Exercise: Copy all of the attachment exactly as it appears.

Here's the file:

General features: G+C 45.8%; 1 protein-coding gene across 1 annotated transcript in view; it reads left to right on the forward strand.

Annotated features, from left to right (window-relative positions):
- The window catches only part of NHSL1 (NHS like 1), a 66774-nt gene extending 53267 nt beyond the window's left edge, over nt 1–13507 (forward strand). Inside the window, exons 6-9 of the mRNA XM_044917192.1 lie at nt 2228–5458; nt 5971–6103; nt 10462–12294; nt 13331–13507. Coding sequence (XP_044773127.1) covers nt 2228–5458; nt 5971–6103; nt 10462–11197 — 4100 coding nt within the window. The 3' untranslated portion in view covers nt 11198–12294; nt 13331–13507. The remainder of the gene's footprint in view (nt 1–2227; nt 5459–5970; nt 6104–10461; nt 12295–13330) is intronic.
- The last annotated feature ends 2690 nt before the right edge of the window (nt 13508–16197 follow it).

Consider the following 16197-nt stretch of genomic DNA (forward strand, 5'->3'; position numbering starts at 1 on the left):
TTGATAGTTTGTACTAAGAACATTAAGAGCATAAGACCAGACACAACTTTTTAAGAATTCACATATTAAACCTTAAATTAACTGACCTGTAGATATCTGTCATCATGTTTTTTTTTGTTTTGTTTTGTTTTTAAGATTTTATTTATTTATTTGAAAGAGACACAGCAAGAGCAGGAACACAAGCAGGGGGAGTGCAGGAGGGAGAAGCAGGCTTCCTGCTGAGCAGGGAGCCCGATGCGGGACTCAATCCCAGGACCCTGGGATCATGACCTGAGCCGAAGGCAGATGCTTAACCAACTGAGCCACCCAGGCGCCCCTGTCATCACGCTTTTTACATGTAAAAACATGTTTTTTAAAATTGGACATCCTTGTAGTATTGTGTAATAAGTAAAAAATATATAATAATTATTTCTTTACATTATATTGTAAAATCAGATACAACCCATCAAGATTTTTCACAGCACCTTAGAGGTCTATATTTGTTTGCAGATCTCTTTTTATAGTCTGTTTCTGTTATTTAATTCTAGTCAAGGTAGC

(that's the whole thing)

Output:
General features: G+C 45.8%; 1 protein-coding gene across 1 annotated transcript in view; it reads left to right on the forward strand.

Annotated features, from left to right (window-relative positions):
- The window catches only part of NHSL1 (NHS like 1), a 66774-nt gene extending 53267 nt beyond the window's left edge, over nt 1–13507 (forward strand). Inside the window, exons 6-9 of the mRNA XM_044917192.1 lie at nt 2228–5458; nt 5971–6103; nt 10462–12294; nt 13331–13507. Coding sequence (XP_044773127.1) covers nt 2228–5458; nt 5971–6103; nt 10462–11197 — 4100 coding nt within the window. The 3' untranslated portion in view covers nt 11198–12294; nt 13331–13507. The remainder of the gene's footprint in view (nt 1–2227; nt 5459–5970; nt 6104–10461; nt 12295–13330) is intronic.
- The last annotated feature ends 2690 nt before the right edge of the window (nt 13508–16197 follow it).

Consider the following 16197-nt stretch of genomic DNA (forward strand, 5'->3'; position numbering starts at 1 on the left):
TTGATAGTTTGTACTAAGAACATTAAGAGCATAAGACCAGACACAACTTTTTAAGAATTCACATATTAAACCTTAAATTAACTGACCTGTAGATATCTGTCATCATGTTTTTTTTTGTTTTGTTTTGTTTTTAAGATTTTATTTATTTATTTGAAAGAGACACAGCAAGAGCAGGAACACAAGCAGGGGGAGTGCAGGAGGGAGAAGCAGGCTTCCTGCTGAGCAGGGAGCCCGATGCGGGACTCAATCCCAGGACCCTGGGATCATGACCTGAGCCGAAGGCAGATGCTTAACCAACTGAGCCACCCAGGCGCCCCTGTCATCACGCTTTTTACATGTAAAAACATGTTTTTTAAAATTGGACATCCTTGTAGTATTGTGTAATAAGTAAAAAATATATAATAATTATTTCTTTACATTATATTGTAAAATCAGATACAACCCATCAAGATTTTTCACAGCACCTTAGAGGTCTATATTTGTTTGCAGATCTCTTTTTATAGTCTGTTTCTGTTATTTAATTCTAGTCAAGGTAGC